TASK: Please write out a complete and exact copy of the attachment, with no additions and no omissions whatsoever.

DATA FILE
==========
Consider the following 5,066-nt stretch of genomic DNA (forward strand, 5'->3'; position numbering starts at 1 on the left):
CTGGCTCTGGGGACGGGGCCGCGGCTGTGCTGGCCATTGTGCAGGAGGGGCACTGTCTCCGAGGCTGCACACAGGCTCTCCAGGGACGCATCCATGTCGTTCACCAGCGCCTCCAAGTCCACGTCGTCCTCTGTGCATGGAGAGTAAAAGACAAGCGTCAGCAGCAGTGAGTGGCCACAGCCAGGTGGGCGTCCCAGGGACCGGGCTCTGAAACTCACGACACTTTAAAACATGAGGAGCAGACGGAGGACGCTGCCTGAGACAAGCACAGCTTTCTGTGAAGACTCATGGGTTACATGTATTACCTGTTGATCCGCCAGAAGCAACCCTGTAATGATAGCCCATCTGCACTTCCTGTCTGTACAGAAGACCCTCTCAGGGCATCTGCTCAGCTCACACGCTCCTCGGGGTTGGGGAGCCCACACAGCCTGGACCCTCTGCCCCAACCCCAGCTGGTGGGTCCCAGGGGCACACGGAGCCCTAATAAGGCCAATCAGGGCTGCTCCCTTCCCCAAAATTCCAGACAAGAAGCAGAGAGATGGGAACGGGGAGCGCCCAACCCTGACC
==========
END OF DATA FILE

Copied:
Consider the following 5,066-nt stretch of genomic DNA (forward strand, 5'->3'; position numbering starts at 1 on the left):
CTGGCTCTGGGGACGGGGCCGCGGCTGTGCTGGCCATTGTGCAGGAGGGGCACTGTCTCCGAGGCTGCACACAGGCTCTCCAGGGACGCATCCATGTCGTTCACCAGCGCCTCCAAGTCCACGTCGTCCTCTGTGCATGGAGAGTAAAAGACAAGCGTCAGCAGCAGTGAGTGGCCACAGCCAGGTGGGCGTCCCAGGGACCGGGCTCTGAAACTCACGACACTTTAAAACATGAGGAGCAGACGGAGGACGCTGCCTGAGACAAGCACAGCTTTCTGTGAAGACTCATGGGTTACATGTATTACCTGTTGATCCGCCAGAAGCAACCCTGTAATGATAGCCCATCTGCACTTCCTGTCTGTACAGAAGACCCTCTCAGGGCATCTGCTCAGCTCACACGCTCCTCGGGGTTGGGGAGCCCACACAGCCTGGACCCTCTGCCCCAACCCCAGCTGGTGGGTCCCAGGGGCACACGGAGCCCTAATAAGGCCAATCAGGGCTGCTCCCTTCCCCAAAATTCCAGACAAGAAGCAGAGAGATGGGAACGGGGAGCGCCCAACCCTGACC